Poem challenge!

In celebration of National Poetry Month and the shift in our MLWGS curricular focus to Latin America, here’s a poem challenge:

Write a poem inspired by, built from (found poem), or carved from (erasure poem) one of the following sources:

  • Venezuala’s Tiananmen Square Moment: The Woman and the Armored Truck (CNN, 20 April 2017)
  • The opening page (in English or Spanish) of Isabel Allende’s story “Two Words” from The Stories of Eva Luna (copies of the page available in the library and in PDF until April 28). If you write a found/erasure poem from the Spanish, please provide an English translation.

Submit your poem by Friday, April 28th.


All entries will be posted on the library’s chalkboard wall and included in a drawing for a copy of Tarfia Faizullah’s poetry collection Seam.

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Posted by on April 21, 2017 in news


Book-length erasure or found poem projects

These projects strive for transformation or re-invention of sources rather than the documentary representation reflected in Tarfia Faizullah’s Seam.

Sometimes these works even depend on the destruction of the original source; this method is most evident in the work of Phillips and Ruefle.

Would you call these excavations? defacements? something else?

Doing this type of work with the intention of publishing requires attention to copyright, so most writers and artists work with sources in the public domain. For more information on this topic, read the Code of Best Practices in Fair Use for Poetry. For links to online archives that include sources you might use to create your own such project, see the sources page of Poetry River.

Contrast these projects with video documentary poems created in collaboration with filmmakers, photographers, and musicians. This poetry has a strong visual element too, but similar to Faizullah’s poems in Seam, strives to represent sources authentically. Examples include video poems produced by Kwame Dawes and Natasha Trethewey . Links to their projects can be found on the docupoetry page of Poetry River.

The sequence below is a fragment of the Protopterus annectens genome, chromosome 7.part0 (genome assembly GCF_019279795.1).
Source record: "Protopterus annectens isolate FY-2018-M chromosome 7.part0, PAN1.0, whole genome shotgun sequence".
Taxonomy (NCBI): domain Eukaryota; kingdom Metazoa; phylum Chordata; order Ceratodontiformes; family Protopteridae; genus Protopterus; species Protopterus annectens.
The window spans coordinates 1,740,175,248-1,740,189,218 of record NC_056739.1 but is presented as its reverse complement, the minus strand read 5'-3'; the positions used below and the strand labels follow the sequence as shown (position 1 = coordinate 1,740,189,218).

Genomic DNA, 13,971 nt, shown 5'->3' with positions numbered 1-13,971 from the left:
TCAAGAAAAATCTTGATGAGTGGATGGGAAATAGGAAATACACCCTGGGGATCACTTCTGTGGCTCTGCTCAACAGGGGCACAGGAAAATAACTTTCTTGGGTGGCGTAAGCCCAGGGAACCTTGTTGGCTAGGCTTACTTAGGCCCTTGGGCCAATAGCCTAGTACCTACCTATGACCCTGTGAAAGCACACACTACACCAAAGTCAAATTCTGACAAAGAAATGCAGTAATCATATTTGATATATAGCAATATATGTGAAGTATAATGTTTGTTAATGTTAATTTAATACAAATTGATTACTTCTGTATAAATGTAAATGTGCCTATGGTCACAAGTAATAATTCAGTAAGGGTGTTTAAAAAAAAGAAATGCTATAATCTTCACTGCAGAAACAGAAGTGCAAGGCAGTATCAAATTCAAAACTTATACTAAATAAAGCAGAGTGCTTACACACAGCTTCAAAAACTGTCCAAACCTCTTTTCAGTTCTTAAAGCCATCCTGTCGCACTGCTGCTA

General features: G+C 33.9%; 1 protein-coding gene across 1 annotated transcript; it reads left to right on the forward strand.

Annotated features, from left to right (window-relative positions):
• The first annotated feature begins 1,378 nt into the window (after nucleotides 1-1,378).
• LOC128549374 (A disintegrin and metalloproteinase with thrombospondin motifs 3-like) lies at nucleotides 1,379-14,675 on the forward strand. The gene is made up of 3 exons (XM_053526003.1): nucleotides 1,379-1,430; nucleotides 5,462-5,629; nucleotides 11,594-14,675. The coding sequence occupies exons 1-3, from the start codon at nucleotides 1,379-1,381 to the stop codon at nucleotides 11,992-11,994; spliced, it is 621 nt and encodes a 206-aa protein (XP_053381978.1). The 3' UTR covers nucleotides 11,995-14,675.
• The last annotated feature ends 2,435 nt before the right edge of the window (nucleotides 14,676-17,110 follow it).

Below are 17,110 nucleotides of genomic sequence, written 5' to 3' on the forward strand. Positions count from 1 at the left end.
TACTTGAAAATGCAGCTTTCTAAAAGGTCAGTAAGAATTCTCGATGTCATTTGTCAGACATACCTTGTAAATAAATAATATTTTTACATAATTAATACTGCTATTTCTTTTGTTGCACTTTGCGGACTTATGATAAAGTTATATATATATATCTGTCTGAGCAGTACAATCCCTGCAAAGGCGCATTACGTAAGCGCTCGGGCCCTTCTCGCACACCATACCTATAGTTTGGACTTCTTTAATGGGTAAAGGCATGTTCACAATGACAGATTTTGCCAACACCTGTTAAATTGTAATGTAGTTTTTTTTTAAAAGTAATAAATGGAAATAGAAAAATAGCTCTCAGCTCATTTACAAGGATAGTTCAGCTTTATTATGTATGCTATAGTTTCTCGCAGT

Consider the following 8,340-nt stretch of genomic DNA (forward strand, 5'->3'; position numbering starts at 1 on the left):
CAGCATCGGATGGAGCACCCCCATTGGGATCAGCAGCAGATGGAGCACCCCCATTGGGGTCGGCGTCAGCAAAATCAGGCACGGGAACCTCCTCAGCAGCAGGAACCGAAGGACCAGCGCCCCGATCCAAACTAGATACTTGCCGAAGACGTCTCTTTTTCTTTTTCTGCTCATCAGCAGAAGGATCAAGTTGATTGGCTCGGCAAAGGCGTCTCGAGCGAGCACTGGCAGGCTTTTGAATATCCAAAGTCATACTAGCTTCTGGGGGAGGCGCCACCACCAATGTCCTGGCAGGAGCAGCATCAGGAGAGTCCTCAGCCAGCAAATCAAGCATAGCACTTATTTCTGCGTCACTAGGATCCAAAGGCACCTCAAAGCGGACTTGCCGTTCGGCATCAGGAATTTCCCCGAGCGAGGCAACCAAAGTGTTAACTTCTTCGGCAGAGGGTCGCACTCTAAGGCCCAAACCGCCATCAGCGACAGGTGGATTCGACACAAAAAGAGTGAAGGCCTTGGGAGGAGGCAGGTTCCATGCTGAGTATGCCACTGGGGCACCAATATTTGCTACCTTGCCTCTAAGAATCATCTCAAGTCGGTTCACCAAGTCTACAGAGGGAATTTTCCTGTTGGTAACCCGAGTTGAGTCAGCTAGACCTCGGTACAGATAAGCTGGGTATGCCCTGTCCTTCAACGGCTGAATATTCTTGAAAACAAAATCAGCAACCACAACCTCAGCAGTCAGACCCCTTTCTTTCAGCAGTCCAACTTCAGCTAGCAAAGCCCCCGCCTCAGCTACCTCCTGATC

Which of these document-based or document-inspired approaches appeals to you? Why?

Try a method discussed in this blog post or the previous post about news poems, found poems, docupoems, and erasures.  Transform a familiar poem published before 1923, or use a news article as a source. If you opt for the latter path, here are three articles you might use as sources:



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Posted by on April 6, 2017 in news


Docupoems, news poems, found poems, and erasures

Two opportunities to send your poems into the world:

Found poems

Select an article (or two) from the New York Times – create a found poem – and post it to their designated page by May 9th to enter the Eighth Annual Found Poem Contest

Check out their previous winners.

Docupoems / News poems

For examples of docupoems written by MLWGS students based on transcripts of interviews with veterans, explore the examples at the bottom of the library’s documentary poetry guide.

One place to send docupoems or news poems based on events in headlines during the current week is Rattle‘s Poets Respond competition.

Learning more about documentary poetry and its many possibilities

Interested in playing with erasures?  Try the online erasure tool from Wave Books. Consider challenging a friend – or everyone at your table – to pick the same source text and create an erasure. You’ll be surprised at how your erasures reflect your individual writing styles. Fair warning: the save function doesn’t always work, so take a screenshot of your poem or print your poem to keep it.

Happy writing!



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Posted by on April 6, 2017 in news


And the winners are…

…Ivan Marshall and Sam McCormack!

After the pep rally today, Dr. Ellis drew two winning names from among 23 entries in the prize drawing that was part of the library’s Dragons Unplug challenge this month. Three students designed their own unplug practice and 20 participated in Lunch Unplugged outdoors, in the library, or on a VMFA field trip with Mrs. Boswell.

Ivan and Sam – you can pick up your gift card in the library on Monday, April 3rd.


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Posted by on March 31, 2017 in news